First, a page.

AT-A-GLANCE

NEW YORK (CBSNewYork)Mayor Bill de Blasio is taking heat for being missing in action, out of town on the presidential campaign trail, when the blackout happened.

De Blasio is trying to shrug it off, but many New Yorkers are not ready to let him off the hook.

You could call him Napoleon Bonaparte de Blasio, reported CBS2’s Marcia Kramer, because – ironically – the mayor was in Waterloo, Iowa when the blackout hit.

Web Extra: Mayor Bill De Blasio Discusses Manhattan Blackout 

Waterloo, named for the battle that thwarted Napoleon’s dreams of European domination, could thwart de Blasio’s dreams of another type of domination: The 2020 race for the White House.

“He should have just jumped in a chartered plane. One his rich friends, which he doesn’t have, should have just flown him back and let him command the city,” said Upper West Side resident Fred Gurner. “It wasn’t an emergency over there. What was he, picking potatoes?”

“Absolutely he should be here, but, you know, it just happened to be a blackout. But the issue is he’s out of town of every weekend,” said Harlem resident Delores Palmm.

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“He couldn’t have been here in advance, but he could have gotten home sooner, I suppose. But aptly named, Waterloo, Iowa,” another person said.

De Blasio was blasted on the front pages of the city’s tabloids and in other publications.

He blamed his late return to the city on “the availability of planes.”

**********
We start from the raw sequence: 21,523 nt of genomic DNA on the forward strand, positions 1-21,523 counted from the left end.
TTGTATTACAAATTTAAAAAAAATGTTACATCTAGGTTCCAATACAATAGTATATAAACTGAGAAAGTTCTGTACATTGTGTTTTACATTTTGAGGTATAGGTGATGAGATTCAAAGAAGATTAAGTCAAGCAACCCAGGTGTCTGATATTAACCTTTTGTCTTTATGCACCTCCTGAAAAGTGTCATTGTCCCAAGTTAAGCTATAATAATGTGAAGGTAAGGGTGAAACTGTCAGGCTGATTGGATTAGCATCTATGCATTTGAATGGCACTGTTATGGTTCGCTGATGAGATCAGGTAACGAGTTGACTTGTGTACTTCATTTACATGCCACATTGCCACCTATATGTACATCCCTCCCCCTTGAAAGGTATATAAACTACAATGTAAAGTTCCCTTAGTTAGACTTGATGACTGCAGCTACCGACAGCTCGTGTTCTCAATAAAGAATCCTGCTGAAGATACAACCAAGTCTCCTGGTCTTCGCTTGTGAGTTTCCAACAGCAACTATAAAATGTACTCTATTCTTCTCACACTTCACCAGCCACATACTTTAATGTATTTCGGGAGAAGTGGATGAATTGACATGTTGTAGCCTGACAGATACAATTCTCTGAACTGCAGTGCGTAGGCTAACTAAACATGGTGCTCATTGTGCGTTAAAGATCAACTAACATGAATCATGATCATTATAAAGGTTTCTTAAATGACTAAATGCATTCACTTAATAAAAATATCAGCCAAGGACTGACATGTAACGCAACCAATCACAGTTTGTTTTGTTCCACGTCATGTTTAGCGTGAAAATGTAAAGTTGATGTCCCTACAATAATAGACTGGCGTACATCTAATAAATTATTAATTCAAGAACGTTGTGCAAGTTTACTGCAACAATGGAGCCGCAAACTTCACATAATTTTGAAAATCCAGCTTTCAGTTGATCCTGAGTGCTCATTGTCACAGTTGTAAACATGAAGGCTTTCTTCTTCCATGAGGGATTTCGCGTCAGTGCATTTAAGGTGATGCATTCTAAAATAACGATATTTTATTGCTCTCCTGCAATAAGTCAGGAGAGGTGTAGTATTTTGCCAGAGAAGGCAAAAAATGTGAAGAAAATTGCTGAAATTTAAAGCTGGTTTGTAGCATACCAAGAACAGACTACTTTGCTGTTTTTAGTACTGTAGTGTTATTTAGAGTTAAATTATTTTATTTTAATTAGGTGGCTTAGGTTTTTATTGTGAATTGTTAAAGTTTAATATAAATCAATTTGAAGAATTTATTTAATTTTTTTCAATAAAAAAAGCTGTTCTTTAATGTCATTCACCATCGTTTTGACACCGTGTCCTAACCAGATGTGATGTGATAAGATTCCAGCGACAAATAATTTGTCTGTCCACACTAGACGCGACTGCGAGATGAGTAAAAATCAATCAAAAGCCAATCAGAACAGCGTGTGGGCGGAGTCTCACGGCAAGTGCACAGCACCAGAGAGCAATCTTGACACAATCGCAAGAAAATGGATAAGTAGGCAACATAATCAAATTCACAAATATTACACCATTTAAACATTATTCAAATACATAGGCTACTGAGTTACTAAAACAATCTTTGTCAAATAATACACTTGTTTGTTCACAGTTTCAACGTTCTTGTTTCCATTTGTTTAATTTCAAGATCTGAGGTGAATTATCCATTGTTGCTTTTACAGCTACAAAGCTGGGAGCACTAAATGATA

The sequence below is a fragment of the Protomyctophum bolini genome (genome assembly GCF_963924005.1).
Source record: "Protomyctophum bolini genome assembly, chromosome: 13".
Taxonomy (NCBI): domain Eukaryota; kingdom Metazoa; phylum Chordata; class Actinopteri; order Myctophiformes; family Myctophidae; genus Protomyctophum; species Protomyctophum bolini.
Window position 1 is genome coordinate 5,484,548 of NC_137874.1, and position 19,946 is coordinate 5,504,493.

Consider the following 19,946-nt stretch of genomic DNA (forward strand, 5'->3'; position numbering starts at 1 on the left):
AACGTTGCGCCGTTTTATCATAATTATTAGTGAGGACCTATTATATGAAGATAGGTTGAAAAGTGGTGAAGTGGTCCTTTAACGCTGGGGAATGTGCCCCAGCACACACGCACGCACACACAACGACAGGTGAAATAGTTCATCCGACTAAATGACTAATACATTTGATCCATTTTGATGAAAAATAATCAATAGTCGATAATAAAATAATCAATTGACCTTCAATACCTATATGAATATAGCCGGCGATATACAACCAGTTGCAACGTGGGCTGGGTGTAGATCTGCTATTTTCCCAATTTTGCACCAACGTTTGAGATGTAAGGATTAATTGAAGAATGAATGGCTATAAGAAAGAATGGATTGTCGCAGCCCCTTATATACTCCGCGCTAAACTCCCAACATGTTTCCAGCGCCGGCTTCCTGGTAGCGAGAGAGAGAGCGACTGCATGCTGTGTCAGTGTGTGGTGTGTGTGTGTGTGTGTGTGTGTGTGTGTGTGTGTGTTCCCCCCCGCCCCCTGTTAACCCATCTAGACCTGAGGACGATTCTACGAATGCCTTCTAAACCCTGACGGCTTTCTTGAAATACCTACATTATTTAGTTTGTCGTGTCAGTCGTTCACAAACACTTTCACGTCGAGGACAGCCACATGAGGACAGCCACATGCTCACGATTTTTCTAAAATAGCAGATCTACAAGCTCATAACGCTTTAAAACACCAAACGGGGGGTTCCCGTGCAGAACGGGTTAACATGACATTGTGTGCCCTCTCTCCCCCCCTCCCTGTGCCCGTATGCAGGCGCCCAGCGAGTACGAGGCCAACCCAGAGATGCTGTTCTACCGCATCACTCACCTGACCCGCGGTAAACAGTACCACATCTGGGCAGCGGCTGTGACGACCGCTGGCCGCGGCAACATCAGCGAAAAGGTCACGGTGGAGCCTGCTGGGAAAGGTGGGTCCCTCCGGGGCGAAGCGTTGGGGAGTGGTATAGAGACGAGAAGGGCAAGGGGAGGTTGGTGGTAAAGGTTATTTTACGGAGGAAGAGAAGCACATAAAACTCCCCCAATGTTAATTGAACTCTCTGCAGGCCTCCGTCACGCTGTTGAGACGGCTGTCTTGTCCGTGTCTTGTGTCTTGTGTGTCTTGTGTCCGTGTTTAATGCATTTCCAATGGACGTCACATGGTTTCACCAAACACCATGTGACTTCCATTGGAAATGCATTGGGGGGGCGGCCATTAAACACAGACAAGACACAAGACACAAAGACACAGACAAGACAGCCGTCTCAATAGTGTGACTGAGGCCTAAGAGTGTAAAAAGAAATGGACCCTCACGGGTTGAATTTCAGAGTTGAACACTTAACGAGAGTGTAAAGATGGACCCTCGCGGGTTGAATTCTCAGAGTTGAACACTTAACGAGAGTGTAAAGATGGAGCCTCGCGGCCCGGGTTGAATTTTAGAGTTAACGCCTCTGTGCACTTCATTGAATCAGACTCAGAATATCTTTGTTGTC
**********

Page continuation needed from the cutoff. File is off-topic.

“We drove four hours from Waterloo, Iowa to Chicago,” de Blasio said. “There wasn’t a plane until the next morning.”

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The mayor with the tin ear. He insists on driving 13 miles from Gracie Mansion to exercise in Park Slope despite announcing a “Green New Deal” to cut carbon emissions. De Blasio insists he should be judge not by one missing-in-action occurrence but on his record.

“Let’s grade the whole picture,” de Blasio said. “When you’re chief executive, you have to look at the whole picture.”

While de Blasio can justly brag about initiating pre-k and three-k programs, there’s also his failure to deal with the homeless, and lingering questions about then-NYCHA chair Shola Olatoye lying about lead paint that could poison kids, wife Chirlane McCray‘s THRIVE mental health initiative and so on.

“If I had the record that he does, I wouldn’t be saying something like that,” said Upper West Side resident John Rich. “I don’t think he works very hard.”

“If you judged him by his record, what grade would you give him?” Kramer asked.

“Probably a D,” said Gurner.

Gov. Andrew Cuomo also had advice for his frenemy: You’ve got to be here.

“New Yorkers want to know that the person they are paying to be in charge is in charge,” Cuomo said.

Cuomo also pointed out that when he ran for governor, he pledged not to run for president, a promise he kept.

The mayor brushed off the governor’s criticism, saying despite differences, they always find a way to work together to get things done.